Involve staff in developing agreements about how to make the space work for everyone. This could be in the form of a facilitated workshop that addresses issues such as managing noise, interruptions, desk cleanliness and how to signal availability for interaction – wearing headphones is a common “I’m not available” signal.
2. Quiet spaces
Sometimes, no matter how hard you try to concentrate, the office is simply too distracting. And if you’re working on a tight deadline or an important project that you have to get just right, that adds to the pressure. In fact, even if your office is relatively quiet and sedate on a day when you’re grappling with said deadline or project, you might suddenly find even minor noises or movements highly distracting.
Some open plan offices do incorporate private offices (or quiet rooms) that people can use, so escaping there could be an alternative. If not - try booking a conference room for an hour or two. Coworkers will assume that a scheduled meeting room demands privacy, and you will be able to work without being chatted up, touched, or otherwise harassed for the duration. It’s like having a proper office for a while, only it’s an office where nobody will knock on the door, and you can turn off your phone.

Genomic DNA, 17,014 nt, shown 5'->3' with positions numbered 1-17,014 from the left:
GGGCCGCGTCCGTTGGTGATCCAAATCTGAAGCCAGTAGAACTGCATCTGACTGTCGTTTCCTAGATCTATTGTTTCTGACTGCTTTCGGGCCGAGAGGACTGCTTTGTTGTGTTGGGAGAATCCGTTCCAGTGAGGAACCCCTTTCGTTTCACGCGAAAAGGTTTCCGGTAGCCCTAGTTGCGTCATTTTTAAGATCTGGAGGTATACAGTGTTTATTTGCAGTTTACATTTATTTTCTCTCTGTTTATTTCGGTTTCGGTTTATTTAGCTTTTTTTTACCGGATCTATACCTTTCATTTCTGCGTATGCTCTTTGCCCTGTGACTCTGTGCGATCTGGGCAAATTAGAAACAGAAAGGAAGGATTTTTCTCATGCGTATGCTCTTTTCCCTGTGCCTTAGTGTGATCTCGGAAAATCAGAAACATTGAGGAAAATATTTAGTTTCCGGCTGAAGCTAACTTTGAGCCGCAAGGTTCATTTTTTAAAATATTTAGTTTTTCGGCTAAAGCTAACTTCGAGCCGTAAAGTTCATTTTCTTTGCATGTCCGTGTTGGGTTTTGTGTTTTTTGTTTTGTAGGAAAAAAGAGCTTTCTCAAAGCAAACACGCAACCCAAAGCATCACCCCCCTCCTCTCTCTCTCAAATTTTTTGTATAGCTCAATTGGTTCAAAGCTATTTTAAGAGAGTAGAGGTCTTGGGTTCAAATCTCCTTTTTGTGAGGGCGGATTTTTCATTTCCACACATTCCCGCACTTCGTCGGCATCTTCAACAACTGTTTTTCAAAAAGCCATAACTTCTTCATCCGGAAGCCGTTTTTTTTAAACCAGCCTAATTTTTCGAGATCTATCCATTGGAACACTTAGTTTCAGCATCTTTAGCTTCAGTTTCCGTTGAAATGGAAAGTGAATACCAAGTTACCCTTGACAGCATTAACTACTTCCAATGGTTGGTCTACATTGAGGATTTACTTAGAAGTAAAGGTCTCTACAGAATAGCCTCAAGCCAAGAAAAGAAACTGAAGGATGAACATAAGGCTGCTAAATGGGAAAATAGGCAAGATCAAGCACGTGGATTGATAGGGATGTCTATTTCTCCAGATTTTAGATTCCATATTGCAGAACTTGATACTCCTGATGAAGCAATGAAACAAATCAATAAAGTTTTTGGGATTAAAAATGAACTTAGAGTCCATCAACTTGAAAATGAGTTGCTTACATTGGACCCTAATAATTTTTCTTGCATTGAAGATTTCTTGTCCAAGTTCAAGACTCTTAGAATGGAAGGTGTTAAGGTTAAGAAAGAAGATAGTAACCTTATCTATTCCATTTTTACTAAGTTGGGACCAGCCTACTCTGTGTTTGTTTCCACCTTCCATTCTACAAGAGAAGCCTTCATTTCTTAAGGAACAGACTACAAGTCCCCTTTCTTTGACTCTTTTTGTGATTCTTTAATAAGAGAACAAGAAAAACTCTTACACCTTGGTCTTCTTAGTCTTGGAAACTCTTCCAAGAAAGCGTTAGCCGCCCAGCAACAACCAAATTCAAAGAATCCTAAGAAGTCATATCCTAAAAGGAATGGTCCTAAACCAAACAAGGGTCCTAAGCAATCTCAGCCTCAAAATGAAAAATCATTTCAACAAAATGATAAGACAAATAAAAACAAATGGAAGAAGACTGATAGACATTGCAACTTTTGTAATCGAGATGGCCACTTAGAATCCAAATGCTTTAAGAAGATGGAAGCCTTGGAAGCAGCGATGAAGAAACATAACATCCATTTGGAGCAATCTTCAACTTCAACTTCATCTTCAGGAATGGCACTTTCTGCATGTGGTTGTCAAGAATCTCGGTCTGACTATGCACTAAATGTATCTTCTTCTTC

3. Fresh air and exercise
Fresh air has long been touted as something able to cure whatever ails you. And it’s true. If you make it a point to leave the office and step outside once every day, that can go a long way toward defusing any stress that’s been building from your open office setting. So head out during your break for a walk around the block. Go out to lunch at your favorite restaurant, or eat your sack lunch on a park bench. Don’t let inclement weather stop you; make sure you have boots, warm clothing, an umbrella — whatever you need to fight the elements in your area.
Remember to breathe deeply when you’re outside, too, to get as much air into your lungs as possible. (Deep-breathing is also a stress-reliever.) Exercise helps boost your mood, too. If you’re able, take a brisk walk or even run during your outdoor break, assuming your workplace has shower facilities. If none of this is possible, walk to another part of the building once a day. Simply leaving your surroundings for a while can provide stress relief and a sense of perspective.